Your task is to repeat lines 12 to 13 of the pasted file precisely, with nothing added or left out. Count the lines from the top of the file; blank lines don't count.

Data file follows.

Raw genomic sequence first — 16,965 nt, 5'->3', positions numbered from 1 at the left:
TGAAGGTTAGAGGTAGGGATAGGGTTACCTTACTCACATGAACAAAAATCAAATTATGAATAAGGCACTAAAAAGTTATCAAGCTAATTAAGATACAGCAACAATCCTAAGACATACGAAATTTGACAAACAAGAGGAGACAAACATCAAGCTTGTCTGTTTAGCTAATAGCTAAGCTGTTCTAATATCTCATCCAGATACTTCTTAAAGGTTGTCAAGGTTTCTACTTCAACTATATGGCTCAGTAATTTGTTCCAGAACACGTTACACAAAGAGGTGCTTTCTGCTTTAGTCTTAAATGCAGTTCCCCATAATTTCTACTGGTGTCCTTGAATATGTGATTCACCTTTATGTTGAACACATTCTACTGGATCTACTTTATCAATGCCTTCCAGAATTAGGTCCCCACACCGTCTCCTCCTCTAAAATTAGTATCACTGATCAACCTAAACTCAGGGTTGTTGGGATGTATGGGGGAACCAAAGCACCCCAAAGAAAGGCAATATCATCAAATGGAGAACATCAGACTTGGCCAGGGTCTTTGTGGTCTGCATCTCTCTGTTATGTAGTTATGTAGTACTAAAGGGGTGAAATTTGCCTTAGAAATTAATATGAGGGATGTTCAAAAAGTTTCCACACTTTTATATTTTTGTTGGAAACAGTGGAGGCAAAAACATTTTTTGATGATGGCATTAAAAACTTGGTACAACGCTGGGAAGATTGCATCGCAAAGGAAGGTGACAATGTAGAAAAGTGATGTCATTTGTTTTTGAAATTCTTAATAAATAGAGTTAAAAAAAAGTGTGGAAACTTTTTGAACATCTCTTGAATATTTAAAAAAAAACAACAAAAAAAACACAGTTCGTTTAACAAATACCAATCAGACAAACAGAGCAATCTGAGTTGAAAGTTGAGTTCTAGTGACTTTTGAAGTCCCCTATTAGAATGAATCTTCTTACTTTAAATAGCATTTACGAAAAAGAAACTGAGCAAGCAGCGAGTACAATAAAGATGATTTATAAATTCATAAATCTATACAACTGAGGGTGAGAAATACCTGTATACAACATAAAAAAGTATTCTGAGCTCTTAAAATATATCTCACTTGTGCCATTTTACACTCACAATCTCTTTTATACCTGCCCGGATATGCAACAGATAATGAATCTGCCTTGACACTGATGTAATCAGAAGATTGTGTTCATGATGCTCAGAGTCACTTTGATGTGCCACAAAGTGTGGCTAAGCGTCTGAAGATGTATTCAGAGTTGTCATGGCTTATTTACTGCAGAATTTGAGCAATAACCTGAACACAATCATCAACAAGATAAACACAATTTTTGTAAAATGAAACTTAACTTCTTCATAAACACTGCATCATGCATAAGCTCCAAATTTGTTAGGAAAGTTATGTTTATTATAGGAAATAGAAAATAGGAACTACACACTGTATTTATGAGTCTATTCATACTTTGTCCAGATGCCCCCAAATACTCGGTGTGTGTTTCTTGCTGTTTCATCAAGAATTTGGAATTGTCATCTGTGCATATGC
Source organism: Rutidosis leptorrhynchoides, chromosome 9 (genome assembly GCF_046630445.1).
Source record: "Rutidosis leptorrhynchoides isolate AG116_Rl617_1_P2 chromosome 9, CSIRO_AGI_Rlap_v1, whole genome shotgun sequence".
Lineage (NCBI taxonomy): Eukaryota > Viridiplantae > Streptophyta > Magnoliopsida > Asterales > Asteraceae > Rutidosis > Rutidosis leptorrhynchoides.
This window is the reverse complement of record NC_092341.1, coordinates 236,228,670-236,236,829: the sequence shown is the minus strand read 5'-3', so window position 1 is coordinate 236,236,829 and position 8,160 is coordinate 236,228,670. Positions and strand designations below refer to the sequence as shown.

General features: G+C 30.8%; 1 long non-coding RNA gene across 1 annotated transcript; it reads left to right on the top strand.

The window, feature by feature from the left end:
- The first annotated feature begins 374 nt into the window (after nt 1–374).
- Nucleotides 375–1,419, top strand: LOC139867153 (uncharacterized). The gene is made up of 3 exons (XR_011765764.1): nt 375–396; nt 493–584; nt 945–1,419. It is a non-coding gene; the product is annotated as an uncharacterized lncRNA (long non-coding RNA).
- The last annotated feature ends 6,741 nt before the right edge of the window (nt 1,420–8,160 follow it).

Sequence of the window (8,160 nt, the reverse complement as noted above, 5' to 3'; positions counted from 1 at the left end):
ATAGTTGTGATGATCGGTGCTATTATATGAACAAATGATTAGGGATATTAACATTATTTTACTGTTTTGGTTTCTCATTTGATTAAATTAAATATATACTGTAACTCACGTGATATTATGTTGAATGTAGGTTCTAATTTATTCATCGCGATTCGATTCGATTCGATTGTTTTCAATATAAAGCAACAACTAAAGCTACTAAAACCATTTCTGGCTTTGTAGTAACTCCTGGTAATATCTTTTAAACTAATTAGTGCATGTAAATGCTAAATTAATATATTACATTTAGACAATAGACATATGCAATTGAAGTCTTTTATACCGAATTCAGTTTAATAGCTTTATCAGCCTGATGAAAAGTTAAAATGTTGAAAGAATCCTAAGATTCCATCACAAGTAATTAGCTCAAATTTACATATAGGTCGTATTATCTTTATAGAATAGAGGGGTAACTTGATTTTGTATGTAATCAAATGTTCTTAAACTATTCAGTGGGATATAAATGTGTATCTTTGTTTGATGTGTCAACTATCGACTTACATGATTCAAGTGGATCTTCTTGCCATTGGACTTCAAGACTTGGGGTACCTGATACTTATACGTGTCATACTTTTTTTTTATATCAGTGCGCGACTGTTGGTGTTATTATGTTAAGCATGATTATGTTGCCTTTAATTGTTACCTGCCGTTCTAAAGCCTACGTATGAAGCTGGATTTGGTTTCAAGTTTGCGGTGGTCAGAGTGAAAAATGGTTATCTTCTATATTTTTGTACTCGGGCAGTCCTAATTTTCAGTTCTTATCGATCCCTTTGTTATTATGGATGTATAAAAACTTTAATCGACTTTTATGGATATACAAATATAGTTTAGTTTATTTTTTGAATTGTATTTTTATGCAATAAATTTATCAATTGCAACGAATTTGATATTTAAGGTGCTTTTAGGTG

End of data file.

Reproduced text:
Sequence of the window (8,160 nt, the reverse complement as noted above, 5' to 3'; positions counted from 1 at the left end):
ATAGTTGTGATGATCGGTGCTATTATATGAACAAATGATTAGGGATATTAACATTATTTTACTGTTTTGGTTTCTCATTTGATTAAATTAAATATATACTGTAACTCACGTGATATTATGTTGAATGTAGGTTCTAATTTATTCATCGCGATTCGATTCGATTCGATTGTTTTCAATATAAAGCAACAACTAAAGCTACTAAAACCATTTCTGGCTTTGTAGTAACTCCTGGTAATATCTTTTAAACTAATTAGTGCATGTAAATGCTAAATTAATATATTACATTTAGACAATAGACATATGCAATTGAAGTCTTTTATACCGAATTCAGTTTAATAGCTTTATCAGCCTGATGAAAAGTTAAAATGTTGAAAGAATCCTAAGATTCCATCACAAGTAATTAGCTCAAATTTACATATAGGTCGTATTATCTTTATAGAATAGAGGGGTAACTTGATTTTGTATGTAATCAAATGTTCTTAAACTATTCAGTGGGATATAAATGTGTATCTTTGTTTGATGTGTCAACTATCGACTTACATGATTCAAGTGGATCTTCTTGCCATTGGACTTCAAGACTTGGGGTACCTGATACTTATACGTGTCATACTTTTTTTTTATATCAGTGCGCGACTGTTGGTGTTATTATGTTAAGCATGATTATGTTGCCTTTAATTGTTACCTGCCGTTCTAAAGCCTACGTATGAAGCTGGATTTGGTTTCAAGTTTGCGGTGGTCAGAGTGAAAAATGGTTATCTTCTATATTTTTGTACTCGGGCAGTCCTAATTTTCAGTTCTTATCGATCCCTTTGTTATTATGGATGTATAAAAACTTTAATCGACTTTTATGGATATACAAATATAGTTTAGTTTATTTTTTGAATTGTATTTTTATGCAATAAATTTATCAATTGCAACGAATTTGATATTTAAGGTGCTTTTAGGTG